Jamaica Gleaner / Guest columnist Milton Wray made a number of inaccurate assertions in the article titled ‘Save the pharmacy sector’, published in The Sunday Gleaner of October 1, 2017.
Arising from this article, the National Health Fund (NHF) has received feedback from beneficiaries, pharmacists, and other stakeholders confirming their confidence in the work of the NHF.
The board and management of the Fund believe Mr Wray missed the mark on accuracy and fairness and wish to clarify a number of points that are not representative of the facts.
Mr Wray begins his column by warning that a “frightening crisis is looming in the pharmacy trade, which could result in severe shortage of medications, as well as financial fallout akin to that of the 1990s”. These pronouncements are not grounded in fact.
The truth is that hundreds of pharmacies have partnered with the NHF to serve our beneficiaries and have, in turn, benefited from this collaboration. Since its inception in 2003, the NHF has paid out more than $31 billion to the trade as the number of beneficiaries has increased.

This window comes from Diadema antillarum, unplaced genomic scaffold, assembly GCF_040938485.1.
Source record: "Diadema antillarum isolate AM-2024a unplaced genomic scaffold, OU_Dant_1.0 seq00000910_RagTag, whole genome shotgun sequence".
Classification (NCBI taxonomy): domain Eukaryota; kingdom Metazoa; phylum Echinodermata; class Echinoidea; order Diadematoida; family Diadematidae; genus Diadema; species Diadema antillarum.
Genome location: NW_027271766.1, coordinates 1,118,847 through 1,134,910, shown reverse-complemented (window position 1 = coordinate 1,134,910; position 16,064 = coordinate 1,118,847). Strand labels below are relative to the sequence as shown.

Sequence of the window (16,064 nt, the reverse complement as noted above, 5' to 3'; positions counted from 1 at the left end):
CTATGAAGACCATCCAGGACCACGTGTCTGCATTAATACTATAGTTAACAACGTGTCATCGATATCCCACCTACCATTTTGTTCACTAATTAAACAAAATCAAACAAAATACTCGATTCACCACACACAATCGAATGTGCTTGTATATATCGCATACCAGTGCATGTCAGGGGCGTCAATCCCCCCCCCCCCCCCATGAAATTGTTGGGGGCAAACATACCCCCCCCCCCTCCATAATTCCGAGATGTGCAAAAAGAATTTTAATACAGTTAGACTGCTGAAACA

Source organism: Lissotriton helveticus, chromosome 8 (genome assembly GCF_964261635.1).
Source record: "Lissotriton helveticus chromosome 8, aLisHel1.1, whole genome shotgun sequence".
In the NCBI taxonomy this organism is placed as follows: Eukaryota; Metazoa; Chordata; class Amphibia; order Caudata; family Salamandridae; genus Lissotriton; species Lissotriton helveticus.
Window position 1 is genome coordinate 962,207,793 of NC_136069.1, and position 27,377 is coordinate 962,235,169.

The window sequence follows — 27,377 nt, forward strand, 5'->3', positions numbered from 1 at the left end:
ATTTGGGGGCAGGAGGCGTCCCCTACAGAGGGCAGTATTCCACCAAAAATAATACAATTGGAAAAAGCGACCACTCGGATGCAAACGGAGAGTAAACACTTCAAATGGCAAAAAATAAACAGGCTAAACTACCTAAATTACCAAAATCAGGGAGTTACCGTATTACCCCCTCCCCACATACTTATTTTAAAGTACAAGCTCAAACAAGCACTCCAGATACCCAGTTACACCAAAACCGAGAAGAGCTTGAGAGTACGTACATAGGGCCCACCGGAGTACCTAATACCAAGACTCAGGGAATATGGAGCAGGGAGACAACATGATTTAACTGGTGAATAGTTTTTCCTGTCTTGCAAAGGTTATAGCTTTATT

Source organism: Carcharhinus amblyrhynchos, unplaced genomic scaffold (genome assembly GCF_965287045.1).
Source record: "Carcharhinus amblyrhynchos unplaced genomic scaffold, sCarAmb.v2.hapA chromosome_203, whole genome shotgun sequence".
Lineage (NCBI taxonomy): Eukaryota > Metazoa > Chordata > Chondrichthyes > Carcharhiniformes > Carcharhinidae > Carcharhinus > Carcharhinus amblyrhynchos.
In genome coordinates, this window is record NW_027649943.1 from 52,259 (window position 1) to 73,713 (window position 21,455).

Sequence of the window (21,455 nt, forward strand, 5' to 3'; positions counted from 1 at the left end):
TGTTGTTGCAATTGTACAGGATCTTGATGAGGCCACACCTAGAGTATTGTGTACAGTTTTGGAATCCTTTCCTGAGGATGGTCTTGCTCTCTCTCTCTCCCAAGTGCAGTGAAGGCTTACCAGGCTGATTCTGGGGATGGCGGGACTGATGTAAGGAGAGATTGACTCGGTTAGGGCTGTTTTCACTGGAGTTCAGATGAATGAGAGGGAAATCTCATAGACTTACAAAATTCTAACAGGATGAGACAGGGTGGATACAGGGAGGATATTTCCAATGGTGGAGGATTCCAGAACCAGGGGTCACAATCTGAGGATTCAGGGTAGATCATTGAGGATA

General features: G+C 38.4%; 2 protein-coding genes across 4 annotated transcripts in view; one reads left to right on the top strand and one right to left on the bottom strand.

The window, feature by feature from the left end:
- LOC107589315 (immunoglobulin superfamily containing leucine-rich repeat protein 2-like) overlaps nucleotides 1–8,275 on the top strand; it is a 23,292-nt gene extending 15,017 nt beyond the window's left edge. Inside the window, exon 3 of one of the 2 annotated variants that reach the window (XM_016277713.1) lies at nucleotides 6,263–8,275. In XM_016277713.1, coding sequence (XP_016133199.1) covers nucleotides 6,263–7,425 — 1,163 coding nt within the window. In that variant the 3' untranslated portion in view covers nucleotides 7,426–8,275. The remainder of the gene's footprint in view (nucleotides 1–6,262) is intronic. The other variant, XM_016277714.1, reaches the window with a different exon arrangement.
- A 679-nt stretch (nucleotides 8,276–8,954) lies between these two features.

For the 2016-2017 financial year, some $4.2 billion was paid to participating pharmacies, and for the first six months of the current financial year, these pharmacies earned approximately $2.1 billion from the NHF.
The number of private pharmacies signing on as NHF Pharmacy Providers has grown from 376 in 2015 to 401 in 2017. Based on enrolment trends, we expect that number to increase in the future. Ongoing feedback from pharmacy providers and beneficiaries shows strong support for the NHF programmes.
Mr Wray appears to be ascribing blame to the NHF for the failure of a few pharmacies in the private sector. We readily acknowledge that pharmacies are our vital partners in the health-care system. However, we recognise that like any other business, pharmacies have to follow a proper business model to remain viable in a competitive economy.
NHF MANDATE – HEALTH FOR ALL
Mr Wray makes the point repeatedly about NHF benefits going to the ‘rich’. The revenues received by the NHF are derived from the National Insurance Scheme, taxes on tobacco, and special consumption tax, which are garnered from all sectors of the population.
Two of the principal objects of the NHF Act 2003 are to provide prescribed health benefits to all residents, regardless of age, gender, health, or economic status, and to offer greater access to medical treatment and preventative care.